UBC Theses and Dissertations
A comparison of two conventional sedatives-diazepam and droperidol in combination with fentanyl in surgical patients Battrum-Mounts, Deborah E.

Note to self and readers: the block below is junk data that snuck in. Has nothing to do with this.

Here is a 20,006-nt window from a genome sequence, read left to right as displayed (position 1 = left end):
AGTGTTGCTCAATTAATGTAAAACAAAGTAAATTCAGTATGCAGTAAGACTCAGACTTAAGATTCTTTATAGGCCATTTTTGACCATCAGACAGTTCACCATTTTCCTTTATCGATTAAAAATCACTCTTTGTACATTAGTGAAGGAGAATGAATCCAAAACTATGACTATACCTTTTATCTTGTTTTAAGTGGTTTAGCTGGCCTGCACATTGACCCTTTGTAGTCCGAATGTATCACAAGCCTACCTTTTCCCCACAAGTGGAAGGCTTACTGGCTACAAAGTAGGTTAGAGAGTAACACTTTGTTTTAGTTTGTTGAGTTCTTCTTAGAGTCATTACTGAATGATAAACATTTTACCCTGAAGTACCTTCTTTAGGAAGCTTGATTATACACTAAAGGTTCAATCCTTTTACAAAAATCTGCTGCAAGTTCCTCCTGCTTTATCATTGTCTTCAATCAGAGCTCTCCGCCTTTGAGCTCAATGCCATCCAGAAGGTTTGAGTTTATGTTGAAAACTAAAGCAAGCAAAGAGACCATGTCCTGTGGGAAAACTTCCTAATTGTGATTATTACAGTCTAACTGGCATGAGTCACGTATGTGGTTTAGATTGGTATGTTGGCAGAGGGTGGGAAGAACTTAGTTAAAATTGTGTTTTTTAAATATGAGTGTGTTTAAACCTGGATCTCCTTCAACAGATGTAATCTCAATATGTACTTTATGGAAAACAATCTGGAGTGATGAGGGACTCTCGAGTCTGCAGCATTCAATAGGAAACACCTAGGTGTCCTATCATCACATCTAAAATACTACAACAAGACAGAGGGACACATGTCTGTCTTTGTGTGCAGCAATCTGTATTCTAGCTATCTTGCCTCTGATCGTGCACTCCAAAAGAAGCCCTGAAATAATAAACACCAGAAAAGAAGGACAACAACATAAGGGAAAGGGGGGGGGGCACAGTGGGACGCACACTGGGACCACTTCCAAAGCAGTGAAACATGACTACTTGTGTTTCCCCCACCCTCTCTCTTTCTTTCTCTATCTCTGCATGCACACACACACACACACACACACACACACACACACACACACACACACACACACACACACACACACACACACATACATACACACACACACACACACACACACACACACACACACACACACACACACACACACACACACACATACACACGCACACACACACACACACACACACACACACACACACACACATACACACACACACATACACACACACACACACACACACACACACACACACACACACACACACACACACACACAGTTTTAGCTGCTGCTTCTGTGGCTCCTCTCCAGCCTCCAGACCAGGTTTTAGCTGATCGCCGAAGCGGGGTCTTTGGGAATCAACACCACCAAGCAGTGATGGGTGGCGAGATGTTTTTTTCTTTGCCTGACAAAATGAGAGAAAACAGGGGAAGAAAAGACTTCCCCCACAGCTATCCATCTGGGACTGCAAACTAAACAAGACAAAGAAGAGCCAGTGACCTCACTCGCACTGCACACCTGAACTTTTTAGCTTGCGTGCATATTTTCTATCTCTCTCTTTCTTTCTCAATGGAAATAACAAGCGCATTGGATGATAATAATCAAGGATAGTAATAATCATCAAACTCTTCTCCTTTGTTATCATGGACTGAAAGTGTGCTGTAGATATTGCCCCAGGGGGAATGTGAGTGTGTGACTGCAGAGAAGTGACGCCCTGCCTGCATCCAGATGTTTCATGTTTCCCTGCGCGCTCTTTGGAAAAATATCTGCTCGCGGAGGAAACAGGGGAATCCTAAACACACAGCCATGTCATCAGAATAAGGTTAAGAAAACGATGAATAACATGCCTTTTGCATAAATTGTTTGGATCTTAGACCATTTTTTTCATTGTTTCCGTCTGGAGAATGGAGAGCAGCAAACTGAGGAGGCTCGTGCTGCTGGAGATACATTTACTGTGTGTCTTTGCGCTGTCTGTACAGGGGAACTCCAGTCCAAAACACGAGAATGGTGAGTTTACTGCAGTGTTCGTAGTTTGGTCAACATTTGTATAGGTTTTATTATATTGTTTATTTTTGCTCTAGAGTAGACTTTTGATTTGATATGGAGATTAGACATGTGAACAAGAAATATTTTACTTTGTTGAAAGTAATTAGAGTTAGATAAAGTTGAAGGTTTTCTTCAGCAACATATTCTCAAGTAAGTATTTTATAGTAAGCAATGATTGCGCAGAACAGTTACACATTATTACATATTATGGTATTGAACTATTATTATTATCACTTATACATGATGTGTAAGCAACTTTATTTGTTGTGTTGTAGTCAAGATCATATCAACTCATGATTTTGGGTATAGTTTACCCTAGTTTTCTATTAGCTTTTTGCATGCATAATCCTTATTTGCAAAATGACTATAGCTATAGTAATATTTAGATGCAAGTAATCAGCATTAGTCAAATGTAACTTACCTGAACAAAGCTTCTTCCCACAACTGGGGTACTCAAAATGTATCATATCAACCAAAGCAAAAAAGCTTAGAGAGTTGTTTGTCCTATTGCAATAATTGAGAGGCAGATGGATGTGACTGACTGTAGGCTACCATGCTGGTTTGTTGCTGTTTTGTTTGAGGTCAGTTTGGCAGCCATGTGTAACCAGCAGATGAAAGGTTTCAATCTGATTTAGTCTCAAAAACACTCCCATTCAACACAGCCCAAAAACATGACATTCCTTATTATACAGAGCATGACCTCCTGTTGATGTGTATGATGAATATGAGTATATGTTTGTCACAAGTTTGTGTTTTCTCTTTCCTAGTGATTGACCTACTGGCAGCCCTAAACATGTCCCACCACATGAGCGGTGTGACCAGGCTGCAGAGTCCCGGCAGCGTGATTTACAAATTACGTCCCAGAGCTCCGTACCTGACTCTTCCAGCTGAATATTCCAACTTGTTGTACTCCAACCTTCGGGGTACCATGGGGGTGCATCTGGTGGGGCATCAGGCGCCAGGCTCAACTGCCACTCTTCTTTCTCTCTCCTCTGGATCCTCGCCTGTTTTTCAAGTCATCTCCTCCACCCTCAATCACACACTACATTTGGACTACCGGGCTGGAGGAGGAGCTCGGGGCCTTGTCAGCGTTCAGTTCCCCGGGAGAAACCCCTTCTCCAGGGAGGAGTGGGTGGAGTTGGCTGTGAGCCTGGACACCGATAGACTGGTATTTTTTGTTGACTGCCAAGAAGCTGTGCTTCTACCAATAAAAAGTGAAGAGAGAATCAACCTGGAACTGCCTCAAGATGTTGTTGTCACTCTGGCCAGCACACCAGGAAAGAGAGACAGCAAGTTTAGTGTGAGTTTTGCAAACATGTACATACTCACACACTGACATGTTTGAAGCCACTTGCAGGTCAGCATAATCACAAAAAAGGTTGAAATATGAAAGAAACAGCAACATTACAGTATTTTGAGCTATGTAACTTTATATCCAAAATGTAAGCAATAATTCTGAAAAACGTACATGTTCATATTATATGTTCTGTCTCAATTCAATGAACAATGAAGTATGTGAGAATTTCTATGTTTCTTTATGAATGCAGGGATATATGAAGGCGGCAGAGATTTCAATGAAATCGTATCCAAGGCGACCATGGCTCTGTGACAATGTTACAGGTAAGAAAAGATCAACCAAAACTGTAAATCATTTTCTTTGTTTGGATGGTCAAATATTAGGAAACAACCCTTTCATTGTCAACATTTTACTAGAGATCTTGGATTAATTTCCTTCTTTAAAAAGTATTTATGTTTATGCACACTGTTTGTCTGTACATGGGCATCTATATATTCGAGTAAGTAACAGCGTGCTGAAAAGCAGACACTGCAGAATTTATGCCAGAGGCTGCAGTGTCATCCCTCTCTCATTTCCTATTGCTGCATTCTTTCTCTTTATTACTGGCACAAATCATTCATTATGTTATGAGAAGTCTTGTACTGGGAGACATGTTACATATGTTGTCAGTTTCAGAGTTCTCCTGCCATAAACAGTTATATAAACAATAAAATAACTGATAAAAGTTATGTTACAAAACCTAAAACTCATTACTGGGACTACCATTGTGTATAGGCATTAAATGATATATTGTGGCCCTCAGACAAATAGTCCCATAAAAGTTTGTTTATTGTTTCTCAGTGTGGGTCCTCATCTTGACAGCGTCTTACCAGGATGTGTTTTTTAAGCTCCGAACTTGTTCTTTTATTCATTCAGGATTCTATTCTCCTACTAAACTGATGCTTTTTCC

One hundred patients who were to have cataract extraction and intraocular lens replacement carried out were randomly assigned to one of two drug groups. The purpose was to compare droperidol/ fentanyl and diazepam/fentanyl for the following effects: central nervous system depression, cardiovascular depression and ability to alleviate anxiety. Patients, psychology observes, and surgeons were not cognizant of others' opionons, nor of assignment of drug treatment group. Experimental design was a between group single treatment design. Psychological testing consisted of State-Trait Anxiety Inventory of Spielberger, Gorsuch and Lushene, and the Sensory/Affect ratio pain descriptors of Gracely, Dubner and McGrath. Opinion of ease of carrying out the surgical procedure was obtained from the surgeon, and opinion of the anaesthetic outcome was obtained from the anaesthetist. While both drug combinations proved to be successful for use as a sedative adjunct to local anaesthetic for this type of surgical procedure some differences were found. Patients found the diazepam/ fentanyl combination provided for a less intense overall procedure, and had little if any recall of the procedure. The surgeons also found the patients less restless in the diazepam/fentanyl group. Anaesthetists rated the level of sedation as equivalent for both groups and found there was not a significant difference between the amount of sedation they observed.
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